Immigrating to Forced Assimilation: At What Cost?

three people, staring ahead

Moving to the U.S. is fucking hard —

at least that’s what I’ve heard.

I’ve definitely considered it: immigrating and starting over in a new place, accessing a different kind of life, and a job that will pay you twice as much as the job you have. Not to mention the security of living elsewhere and the opportunity of escaping your country’s reality, whatever that might be. Obviously, it varies from abject misery, violence, and political instability to meh, could be better.

The Journey

A family friend of mine made the courageous decision to pick up everything and leave.

After he spent several months saving enough money for the trip, he started the trek through non-official channels. He couldn’t contact his mother very often, which left her worried and anxious about what would happen to him. He reported spending days without eating.

While he was crossing, he was set up and kidnapped. The people he paid for safe passage to the United States, instead took him to a house. He didn’t know why he was being taken to a house but he knew it wasn’t normal. He remembers seeing bloody footprints on the floor, feeling scared of what those meant for him, and feeling terrified of what they might do to him.

They held him hostage and demanded $4,000 in ransom from his mom; money they weren’t able to give. His mother feared the worst for him. She was able to get in touch with the people who organized the trip and demanded they do something about it. Ultimately they don’t know how they managed to pull it off, but kidnappers freed him without his mom having to pay a cent, but the trauma and the life-long damage were done.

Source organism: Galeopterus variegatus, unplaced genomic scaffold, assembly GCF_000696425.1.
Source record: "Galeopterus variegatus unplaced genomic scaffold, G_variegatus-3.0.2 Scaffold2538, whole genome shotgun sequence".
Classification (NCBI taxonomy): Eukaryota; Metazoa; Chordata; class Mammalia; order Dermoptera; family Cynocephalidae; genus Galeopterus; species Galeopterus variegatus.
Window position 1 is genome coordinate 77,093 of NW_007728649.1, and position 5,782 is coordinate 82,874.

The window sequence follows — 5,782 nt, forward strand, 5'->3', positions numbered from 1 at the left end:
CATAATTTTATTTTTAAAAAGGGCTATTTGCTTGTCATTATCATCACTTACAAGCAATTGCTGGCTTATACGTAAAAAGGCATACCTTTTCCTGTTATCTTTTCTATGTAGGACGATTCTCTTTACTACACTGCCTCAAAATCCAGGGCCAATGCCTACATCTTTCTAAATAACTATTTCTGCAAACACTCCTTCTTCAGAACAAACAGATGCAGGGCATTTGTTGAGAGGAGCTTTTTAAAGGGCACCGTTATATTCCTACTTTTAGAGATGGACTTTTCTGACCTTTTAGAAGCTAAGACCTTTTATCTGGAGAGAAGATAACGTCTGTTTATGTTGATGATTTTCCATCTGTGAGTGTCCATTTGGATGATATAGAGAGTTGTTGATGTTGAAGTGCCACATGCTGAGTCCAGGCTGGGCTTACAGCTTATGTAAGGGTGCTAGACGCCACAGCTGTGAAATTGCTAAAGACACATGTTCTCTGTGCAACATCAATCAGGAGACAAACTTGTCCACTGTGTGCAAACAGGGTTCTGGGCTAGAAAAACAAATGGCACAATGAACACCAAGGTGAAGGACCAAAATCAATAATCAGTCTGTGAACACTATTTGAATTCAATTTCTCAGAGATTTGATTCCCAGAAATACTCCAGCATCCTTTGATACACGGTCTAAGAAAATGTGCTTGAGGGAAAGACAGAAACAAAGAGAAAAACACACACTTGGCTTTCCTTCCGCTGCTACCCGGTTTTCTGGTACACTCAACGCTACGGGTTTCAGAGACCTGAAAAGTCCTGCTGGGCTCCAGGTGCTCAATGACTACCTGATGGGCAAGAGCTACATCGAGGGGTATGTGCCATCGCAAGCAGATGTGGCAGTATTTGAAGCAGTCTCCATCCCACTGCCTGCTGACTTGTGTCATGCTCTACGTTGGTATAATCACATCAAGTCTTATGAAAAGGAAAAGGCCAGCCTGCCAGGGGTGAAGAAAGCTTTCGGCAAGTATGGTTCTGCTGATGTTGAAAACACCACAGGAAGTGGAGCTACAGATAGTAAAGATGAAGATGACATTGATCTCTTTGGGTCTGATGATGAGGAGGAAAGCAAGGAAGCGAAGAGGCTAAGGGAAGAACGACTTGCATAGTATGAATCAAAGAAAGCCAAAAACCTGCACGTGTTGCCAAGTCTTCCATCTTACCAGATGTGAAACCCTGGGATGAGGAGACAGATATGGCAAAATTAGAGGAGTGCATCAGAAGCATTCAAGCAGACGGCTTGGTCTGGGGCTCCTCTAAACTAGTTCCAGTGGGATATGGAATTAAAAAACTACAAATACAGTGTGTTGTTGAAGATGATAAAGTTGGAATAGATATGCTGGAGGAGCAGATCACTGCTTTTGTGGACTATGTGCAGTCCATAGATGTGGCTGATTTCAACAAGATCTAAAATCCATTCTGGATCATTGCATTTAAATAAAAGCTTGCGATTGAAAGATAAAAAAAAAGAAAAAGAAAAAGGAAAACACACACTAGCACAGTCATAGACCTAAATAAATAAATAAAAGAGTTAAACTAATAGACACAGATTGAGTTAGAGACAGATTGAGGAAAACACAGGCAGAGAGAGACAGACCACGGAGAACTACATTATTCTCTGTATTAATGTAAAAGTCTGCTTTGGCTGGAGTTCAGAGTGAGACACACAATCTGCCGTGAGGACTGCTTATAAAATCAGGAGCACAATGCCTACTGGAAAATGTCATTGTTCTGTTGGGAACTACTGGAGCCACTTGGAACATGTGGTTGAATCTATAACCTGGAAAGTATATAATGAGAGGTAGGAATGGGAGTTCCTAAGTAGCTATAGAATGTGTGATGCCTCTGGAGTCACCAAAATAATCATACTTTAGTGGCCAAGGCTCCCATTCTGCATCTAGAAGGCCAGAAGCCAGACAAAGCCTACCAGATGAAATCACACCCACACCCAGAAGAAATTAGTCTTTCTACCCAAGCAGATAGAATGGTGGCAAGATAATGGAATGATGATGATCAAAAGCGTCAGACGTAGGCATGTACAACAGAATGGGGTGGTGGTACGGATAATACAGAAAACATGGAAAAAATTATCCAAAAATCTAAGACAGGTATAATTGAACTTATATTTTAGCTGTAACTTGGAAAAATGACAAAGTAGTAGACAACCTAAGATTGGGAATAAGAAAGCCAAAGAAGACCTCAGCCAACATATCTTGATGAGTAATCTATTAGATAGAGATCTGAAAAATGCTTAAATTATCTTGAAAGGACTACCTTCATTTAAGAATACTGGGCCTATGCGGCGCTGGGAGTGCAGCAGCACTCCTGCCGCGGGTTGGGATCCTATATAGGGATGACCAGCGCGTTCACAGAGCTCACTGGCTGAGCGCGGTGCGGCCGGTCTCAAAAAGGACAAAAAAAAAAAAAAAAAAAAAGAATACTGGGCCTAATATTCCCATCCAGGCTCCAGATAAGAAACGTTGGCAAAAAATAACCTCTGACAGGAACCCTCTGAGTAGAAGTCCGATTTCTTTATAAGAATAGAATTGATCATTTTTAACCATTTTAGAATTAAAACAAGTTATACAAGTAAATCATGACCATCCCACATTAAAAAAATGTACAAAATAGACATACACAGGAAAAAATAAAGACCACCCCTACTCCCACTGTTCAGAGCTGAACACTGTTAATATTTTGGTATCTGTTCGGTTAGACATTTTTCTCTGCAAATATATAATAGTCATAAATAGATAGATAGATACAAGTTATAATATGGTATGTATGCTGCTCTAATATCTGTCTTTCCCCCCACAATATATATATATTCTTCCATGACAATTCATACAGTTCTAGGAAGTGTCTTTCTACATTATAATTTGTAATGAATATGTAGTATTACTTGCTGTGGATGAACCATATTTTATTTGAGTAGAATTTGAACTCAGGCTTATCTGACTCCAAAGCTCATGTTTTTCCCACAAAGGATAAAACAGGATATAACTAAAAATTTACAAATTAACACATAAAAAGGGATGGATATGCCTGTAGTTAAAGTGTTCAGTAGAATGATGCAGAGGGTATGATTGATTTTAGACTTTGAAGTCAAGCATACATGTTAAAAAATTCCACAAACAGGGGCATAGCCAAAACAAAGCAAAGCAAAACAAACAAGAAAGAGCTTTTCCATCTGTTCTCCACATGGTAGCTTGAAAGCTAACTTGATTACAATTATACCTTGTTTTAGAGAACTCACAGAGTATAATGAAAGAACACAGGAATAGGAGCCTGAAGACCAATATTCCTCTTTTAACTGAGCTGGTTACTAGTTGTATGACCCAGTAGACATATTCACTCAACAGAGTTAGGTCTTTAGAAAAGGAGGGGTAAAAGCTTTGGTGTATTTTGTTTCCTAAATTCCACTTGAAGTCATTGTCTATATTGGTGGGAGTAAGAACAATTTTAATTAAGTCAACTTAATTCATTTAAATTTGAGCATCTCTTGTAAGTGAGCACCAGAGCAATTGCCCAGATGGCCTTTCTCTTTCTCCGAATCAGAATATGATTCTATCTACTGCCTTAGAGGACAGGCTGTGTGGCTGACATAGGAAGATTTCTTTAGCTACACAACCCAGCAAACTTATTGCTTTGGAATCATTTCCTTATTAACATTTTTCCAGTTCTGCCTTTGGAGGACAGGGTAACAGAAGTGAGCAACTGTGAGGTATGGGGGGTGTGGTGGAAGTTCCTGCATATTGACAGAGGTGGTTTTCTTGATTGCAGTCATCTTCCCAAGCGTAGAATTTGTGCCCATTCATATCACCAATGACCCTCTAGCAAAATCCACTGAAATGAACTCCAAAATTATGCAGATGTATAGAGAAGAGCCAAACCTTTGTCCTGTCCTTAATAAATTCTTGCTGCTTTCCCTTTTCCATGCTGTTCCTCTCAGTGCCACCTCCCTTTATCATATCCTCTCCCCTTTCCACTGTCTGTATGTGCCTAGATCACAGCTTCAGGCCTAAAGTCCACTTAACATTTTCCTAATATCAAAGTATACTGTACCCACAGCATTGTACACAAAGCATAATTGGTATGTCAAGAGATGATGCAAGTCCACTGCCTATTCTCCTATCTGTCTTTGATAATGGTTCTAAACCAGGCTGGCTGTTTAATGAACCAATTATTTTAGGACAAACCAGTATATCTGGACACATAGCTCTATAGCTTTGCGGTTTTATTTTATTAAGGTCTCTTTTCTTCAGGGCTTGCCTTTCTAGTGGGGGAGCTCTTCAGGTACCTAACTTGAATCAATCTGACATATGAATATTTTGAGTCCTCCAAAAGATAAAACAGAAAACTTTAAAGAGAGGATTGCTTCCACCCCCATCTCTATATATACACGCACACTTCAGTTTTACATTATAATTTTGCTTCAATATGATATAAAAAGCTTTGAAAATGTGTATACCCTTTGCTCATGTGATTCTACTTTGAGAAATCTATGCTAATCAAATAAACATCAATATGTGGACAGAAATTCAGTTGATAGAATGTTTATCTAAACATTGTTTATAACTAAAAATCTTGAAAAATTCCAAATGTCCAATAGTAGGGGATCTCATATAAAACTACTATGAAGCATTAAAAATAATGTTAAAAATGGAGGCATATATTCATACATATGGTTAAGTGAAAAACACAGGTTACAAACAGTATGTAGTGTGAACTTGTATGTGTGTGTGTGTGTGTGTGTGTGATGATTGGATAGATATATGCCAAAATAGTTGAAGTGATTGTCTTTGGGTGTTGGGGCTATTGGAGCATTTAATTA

When I heard the story from his mom, I got chills all over my body. Leaving everything behind and on top of that, suffering so much sounded terrifying. I couldn’t imagine how he actually felt while he was facing possible death and other unknown horrors.

Immigrating: Making the Decision

Many people know the risk they face when crossing into the U.S. illegally. People face that risk out of necessity. They might be running away from gang violence. Some do it because their jobs don’t provide enough to keep them alive, others are looking for better economic opportunities that can get them and their loved ones out of extreme poverty.

I’ve been scared shitless of living in my country of El Salvador and have been frustrated about the lack of opportunities even though I know I have the capacity to thrive. I’ve seen my parents stress about money and have contemplated leaving everything here. I’ve met people living in harsh conditions here in El Salvador and somehow still see hope in their eyes for a better life.

But who the fuck would want to pick up and pack up their stuff without knowing what will happen next?

The Arrival

We’ve read all about how the road to the United States is harsh, lonesome, ruthless, and so on and so forth. The trek is hard. If you do it the “right way,” you spend endless hours and money on getting your visa, which most people currently don’t qualify for, and then you spend years saving up for the plane ticket and trip. The alternative is spending several days walking under the burning sun through deserts, jungles, crime-filled cities, and who knows what else in order to avoid migration police, kidnappers, and rapists, all while trying to ration food and water.

If you finally make it to the finish line, whether legally or illegally, you’re then in a new country expecting to see and experience all the possibilities that you’ve heard and dreamed about – better jobs, education, economic stability, and the all-American dream.